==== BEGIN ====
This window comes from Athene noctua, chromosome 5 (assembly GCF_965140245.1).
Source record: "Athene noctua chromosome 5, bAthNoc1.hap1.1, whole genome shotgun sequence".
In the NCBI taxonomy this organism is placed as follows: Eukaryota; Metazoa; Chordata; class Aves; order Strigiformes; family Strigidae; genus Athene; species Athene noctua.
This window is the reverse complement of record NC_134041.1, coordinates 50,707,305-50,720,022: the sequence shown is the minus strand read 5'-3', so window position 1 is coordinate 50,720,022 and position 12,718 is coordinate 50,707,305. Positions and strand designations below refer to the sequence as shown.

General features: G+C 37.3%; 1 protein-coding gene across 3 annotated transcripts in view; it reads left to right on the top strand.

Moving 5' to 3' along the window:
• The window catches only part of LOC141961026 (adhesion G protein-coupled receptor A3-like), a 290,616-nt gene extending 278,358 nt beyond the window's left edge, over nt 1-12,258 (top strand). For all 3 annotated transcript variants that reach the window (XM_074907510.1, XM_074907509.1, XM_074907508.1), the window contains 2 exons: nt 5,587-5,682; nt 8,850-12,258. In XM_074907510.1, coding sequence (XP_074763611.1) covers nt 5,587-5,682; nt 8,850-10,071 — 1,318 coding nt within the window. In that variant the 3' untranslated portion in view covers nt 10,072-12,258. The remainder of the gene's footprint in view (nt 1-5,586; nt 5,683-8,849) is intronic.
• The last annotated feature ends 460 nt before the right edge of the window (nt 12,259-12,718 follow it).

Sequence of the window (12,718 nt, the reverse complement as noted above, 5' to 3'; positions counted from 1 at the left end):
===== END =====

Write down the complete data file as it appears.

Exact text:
This window comes from Athene noctua, chromosome 5 (assembly GCF_965140245.1).
Source record: "Athene noctua chromosome 5, bAthNoc1.hap1.1, whole genome shotgun sequence".
In the NCBI taxonomy this organism is placed as follows: Eukaryota; Metazoa; Chordata; class Aves; order Strigiformes; family Strigidae; genus Athene; species Athene noctua.
This window is the reverse complement of record NC_134041.1, coordinates 50,707,305-50,720,022: the sequence shown is the minus strand read 5'-3', so window position 1 is coordinate 50,720,022 and position 12,718 is coordinate 50,707,305. Positions and strand designations below refer to the sequence as shown.

General features: G+C 37.3%; 1 protein-coding gene across 3 annotated transcripts in view; it reads left to right on the top strand.

Moving 5' to 3' along the window:
• The window catches only part of LOC141961026 (adhesion G protein-coupled receptor A3-like), a 290,616-nt gene extending 278,358 nt beyond the window's left edge, over nt 1-12,258 (top strand). For all 3 annotated transcript variants that reach the window (XM_074907510.1, XM_074907509.1, XM_074907508.1), the window contains 2 exons: nt 5,587-5,682; nt 8,850-12,258. In XM_074907510.1, coding sequence (XP_074763611.1) covers nt 5,587-5,682; nt 8,850-10,071 — 1,318 coding nt within the window. In that variant the 3' untranslated portion in view covers nt 10,072-12,258. The remainder of the gene's footprint in view (nt 1-5,586; nt 5,683-8,849) is intronic.
• The last annotated feature ends 460 nt before the right edge of the window (nt 12,259-12,718 follow it).

Sequence of the window (12,718 nt, the reverse complement as noted above, 5' to 3'; positions counted from 1 at the left end):